Half-day course, 7 Mar, led by Sue Llewellyn, cost: £125 (+VAT)

Advanced Twitter skills
Half-day course, 7 Mar, led by Sue Llewellyn, cost: £125 (+VAT)

Out of thin air: How to find hundreds of new ideas every day
Evening course, 14 Mar, led by Ellie Levenson, cost: £95 (+VAT)

Adding a second string to your bow
Evening course, 17 April, led Steve Bustin, cost: £95 (+VAT)

Online video journalism*
One-day course, 18 April, led by Adam Westbrook, cost: £200 (+VAT)

Data visualisations*
One-day course, 18 April, led by Paul Bradshaw and Caroline Beavon, cost: £225 (+VAT)

Advanced research skills*
One-day course, 18 April, led by Colin Meek, cost: £200 (+VAT)

Introduction to data journalism: Taming the numbers
One-day course, 22 May, led by Paul Bradshaw, cost: £200 (+VAT)

Stiletto Bootcamp: Writing for women’s magazines
Six-week course, online, flexible start date, led by Tiffany Wright, cost: £250 (+VAT)

*The courses on 18 April are part of news:rewired PLUS, a two-day course which includes one day of our digital journalism conference on 19 April, and a choice of one of the three courses listed above.

news:rewired PLUS tickets are also available at an earlybird discount rate of £280 (+VAT). When all earlybird tickets have been sold, or by Friday 25 January, whichever comes first, news:rewired PLUS tickets will also rise to £310 (+VAT).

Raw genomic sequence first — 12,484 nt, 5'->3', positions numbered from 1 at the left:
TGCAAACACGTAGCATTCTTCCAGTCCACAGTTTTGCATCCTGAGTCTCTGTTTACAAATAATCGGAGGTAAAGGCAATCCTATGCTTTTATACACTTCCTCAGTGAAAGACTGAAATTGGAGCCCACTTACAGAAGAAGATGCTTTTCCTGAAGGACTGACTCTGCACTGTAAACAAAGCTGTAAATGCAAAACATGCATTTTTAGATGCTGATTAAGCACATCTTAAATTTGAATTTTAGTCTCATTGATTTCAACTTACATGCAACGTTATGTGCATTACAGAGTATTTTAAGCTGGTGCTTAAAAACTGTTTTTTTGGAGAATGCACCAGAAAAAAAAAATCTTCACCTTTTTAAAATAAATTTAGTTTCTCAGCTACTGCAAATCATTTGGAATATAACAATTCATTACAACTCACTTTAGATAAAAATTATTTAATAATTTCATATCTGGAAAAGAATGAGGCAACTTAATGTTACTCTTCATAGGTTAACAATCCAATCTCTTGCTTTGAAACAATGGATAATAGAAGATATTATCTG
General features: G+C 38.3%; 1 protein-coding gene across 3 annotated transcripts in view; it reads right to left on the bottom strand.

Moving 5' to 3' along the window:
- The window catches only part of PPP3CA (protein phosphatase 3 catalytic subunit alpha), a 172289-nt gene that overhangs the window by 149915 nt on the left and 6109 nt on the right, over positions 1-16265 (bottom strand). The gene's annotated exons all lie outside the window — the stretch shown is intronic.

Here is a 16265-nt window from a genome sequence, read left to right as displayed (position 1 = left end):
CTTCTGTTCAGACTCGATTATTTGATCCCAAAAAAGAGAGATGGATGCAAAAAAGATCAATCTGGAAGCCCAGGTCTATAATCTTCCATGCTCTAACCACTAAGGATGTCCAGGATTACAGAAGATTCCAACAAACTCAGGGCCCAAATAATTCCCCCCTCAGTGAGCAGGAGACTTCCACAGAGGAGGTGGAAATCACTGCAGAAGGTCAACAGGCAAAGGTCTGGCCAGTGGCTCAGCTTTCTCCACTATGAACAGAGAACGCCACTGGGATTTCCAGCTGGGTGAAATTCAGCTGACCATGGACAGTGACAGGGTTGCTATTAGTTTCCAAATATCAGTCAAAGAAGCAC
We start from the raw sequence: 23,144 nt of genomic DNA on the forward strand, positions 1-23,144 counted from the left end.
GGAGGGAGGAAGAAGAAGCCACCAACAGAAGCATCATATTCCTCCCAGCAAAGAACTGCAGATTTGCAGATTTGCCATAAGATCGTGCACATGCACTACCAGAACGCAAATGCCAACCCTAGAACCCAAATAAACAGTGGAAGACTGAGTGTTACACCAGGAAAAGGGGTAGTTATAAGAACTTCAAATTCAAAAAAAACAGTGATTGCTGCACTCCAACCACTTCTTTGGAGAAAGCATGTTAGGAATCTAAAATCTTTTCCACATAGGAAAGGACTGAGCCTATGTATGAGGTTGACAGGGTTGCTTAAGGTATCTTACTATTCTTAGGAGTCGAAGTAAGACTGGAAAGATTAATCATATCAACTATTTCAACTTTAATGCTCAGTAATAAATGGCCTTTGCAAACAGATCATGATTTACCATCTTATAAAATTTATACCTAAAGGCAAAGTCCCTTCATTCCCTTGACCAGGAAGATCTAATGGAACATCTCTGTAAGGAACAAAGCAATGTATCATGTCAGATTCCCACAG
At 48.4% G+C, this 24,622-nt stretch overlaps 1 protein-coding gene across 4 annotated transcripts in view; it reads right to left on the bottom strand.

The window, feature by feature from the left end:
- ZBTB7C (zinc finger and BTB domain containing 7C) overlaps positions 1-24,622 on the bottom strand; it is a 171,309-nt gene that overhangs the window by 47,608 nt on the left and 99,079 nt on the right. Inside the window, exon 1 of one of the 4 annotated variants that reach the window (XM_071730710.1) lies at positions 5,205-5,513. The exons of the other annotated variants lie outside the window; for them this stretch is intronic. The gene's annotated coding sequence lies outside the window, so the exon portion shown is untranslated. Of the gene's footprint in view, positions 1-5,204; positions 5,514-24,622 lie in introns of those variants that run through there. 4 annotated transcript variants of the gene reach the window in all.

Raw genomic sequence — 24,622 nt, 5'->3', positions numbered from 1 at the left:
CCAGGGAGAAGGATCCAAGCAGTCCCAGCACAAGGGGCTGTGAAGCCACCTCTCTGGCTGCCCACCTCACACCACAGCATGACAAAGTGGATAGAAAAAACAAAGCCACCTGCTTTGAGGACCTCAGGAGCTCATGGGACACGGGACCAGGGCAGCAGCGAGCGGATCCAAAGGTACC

You can by buy news:rewired PLUS at this link. If you select a news:rewired PLUS ticket Journalism.co.uk will contact you to confirm which training course you would like to attend on the 18 April.

Tool of the week for journalists: Taggstar, for adding links to your pictures

Tool of the week: Taggstar

What is it? A tool to add links so when readers hover over a photo they see links to video, audio, text, maps, retailers and more.

How is it of use to journalists? Taggstar launched last month as a free tool to allow journalists and news sites add links to other content from photos.